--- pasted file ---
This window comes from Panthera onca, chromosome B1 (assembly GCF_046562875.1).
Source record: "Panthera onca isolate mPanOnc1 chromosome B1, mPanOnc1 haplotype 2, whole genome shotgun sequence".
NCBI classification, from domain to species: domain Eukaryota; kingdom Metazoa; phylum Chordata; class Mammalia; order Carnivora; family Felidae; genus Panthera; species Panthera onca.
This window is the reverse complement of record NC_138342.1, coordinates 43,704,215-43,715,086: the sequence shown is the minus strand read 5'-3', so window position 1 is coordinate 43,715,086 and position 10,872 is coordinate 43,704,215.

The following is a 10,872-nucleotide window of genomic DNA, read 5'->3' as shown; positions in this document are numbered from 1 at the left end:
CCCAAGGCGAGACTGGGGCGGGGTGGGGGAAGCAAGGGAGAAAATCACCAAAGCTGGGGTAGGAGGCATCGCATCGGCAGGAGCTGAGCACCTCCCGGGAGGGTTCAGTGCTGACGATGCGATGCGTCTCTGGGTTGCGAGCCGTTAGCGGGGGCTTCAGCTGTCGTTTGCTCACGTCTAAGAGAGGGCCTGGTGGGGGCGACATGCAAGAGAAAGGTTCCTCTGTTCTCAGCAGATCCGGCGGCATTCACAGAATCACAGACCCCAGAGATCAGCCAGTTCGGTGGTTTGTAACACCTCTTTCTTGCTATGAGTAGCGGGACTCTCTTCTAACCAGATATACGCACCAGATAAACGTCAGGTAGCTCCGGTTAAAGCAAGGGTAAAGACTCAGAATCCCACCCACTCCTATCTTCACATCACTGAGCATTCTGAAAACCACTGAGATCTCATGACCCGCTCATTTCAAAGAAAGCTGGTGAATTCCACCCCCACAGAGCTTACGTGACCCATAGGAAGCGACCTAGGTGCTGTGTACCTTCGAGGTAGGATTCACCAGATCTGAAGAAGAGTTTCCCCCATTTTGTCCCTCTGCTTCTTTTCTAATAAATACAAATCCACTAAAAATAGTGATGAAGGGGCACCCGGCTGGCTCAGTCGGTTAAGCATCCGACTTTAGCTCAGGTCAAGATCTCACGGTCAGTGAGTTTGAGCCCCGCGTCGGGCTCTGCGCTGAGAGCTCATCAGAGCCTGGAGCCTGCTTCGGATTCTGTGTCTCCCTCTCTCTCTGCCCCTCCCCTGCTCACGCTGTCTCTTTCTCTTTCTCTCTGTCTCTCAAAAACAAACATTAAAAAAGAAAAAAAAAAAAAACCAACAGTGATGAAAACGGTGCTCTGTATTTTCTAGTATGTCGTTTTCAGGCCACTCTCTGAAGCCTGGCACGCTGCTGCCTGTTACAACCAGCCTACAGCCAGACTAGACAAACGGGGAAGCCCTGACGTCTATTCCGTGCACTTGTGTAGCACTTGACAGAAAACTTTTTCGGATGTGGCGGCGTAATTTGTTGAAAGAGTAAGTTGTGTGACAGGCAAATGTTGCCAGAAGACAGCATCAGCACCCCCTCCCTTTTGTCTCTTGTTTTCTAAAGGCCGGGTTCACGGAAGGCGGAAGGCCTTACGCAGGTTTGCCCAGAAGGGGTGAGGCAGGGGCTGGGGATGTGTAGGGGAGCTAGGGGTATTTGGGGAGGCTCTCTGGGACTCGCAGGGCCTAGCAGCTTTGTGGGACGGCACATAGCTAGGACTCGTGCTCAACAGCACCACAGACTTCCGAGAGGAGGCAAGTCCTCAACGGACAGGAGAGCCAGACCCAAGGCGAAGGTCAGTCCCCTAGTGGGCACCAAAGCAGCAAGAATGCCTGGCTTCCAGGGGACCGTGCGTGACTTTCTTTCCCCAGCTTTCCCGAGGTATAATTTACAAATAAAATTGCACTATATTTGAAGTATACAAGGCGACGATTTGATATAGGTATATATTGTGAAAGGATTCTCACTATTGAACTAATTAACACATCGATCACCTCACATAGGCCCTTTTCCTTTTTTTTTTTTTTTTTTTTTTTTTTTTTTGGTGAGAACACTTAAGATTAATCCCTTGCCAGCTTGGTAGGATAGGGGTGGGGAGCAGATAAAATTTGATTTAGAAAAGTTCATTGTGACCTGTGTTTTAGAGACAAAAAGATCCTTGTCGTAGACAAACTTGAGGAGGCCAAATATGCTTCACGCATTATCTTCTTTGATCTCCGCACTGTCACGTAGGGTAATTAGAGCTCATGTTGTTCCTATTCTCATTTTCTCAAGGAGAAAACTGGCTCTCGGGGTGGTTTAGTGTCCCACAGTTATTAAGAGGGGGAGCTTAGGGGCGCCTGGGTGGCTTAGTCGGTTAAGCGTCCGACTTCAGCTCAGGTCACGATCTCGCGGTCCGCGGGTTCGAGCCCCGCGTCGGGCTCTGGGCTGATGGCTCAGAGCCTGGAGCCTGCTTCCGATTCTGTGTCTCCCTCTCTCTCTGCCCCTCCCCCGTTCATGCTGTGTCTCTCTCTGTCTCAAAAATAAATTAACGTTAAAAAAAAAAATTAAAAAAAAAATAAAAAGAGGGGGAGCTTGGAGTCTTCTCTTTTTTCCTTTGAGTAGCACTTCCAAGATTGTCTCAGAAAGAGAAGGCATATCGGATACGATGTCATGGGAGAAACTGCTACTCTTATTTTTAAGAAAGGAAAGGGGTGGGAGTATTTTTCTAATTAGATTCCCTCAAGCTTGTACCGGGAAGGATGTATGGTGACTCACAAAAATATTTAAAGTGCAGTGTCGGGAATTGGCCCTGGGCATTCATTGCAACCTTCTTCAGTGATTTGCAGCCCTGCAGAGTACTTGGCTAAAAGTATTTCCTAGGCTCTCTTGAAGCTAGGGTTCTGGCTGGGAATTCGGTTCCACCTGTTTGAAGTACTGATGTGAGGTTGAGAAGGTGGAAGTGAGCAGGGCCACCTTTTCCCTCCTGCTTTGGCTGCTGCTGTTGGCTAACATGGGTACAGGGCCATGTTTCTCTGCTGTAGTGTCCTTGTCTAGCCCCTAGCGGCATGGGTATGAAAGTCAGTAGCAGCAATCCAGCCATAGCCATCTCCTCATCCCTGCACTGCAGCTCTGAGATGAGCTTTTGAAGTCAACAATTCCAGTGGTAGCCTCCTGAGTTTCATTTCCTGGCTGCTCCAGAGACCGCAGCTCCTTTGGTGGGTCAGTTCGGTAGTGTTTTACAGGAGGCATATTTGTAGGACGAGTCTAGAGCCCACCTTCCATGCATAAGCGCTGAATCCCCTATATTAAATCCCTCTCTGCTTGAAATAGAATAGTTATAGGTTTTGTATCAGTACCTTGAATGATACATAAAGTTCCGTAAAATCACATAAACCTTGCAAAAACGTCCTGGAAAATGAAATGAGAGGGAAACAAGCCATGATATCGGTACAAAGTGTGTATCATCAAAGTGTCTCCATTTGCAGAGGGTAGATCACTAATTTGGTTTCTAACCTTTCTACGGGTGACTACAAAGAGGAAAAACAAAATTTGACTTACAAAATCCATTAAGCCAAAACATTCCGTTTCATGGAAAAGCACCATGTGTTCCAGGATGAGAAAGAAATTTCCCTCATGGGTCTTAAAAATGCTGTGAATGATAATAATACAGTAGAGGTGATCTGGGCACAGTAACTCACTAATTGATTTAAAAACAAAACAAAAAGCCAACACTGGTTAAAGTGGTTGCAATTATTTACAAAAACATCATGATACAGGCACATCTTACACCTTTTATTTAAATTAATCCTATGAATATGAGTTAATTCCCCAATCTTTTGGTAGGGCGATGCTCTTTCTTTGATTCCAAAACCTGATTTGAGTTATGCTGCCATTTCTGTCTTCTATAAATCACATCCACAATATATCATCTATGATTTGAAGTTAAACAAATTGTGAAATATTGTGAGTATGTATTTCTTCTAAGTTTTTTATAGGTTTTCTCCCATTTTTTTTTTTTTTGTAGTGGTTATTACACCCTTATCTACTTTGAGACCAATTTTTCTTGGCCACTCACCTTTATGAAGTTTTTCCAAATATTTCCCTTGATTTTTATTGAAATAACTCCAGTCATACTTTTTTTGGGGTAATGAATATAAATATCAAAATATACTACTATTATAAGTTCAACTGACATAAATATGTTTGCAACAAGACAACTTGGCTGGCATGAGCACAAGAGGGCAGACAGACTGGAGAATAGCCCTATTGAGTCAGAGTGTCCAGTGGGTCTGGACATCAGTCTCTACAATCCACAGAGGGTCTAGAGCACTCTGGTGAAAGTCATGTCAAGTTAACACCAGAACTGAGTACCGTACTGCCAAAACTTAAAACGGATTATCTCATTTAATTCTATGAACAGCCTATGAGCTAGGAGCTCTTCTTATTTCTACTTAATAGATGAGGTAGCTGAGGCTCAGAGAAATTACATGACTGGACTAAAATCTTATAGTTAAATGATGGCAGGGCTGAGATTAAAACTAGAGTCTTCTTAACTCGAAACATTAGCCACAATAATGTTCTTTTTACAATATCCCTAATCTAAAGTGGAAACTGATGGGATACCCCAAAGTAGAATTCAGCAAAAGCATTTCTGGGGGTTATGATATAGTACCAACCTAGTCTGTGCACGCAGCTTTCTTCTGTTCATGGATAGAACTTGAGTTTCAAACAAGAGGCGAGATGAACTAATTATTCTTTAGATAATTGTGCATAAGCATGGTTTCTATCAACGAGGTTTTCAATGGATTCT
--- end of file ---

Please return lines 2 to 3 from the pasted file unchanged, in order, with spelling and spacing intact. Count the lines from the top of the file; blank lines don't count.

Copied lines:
Source record: "Panthera onca isolate mPanOnc1 chromosome B1, mPanOnc1 haplotype 2, whole genome shotgun sequence".
NCBI classification, from domain to species: domain Eukaryota; kingdom Metazoa; phylum Chordata; class Mammalia; order Carnivora; family Felidae; genus Panthera; species Panthera onca.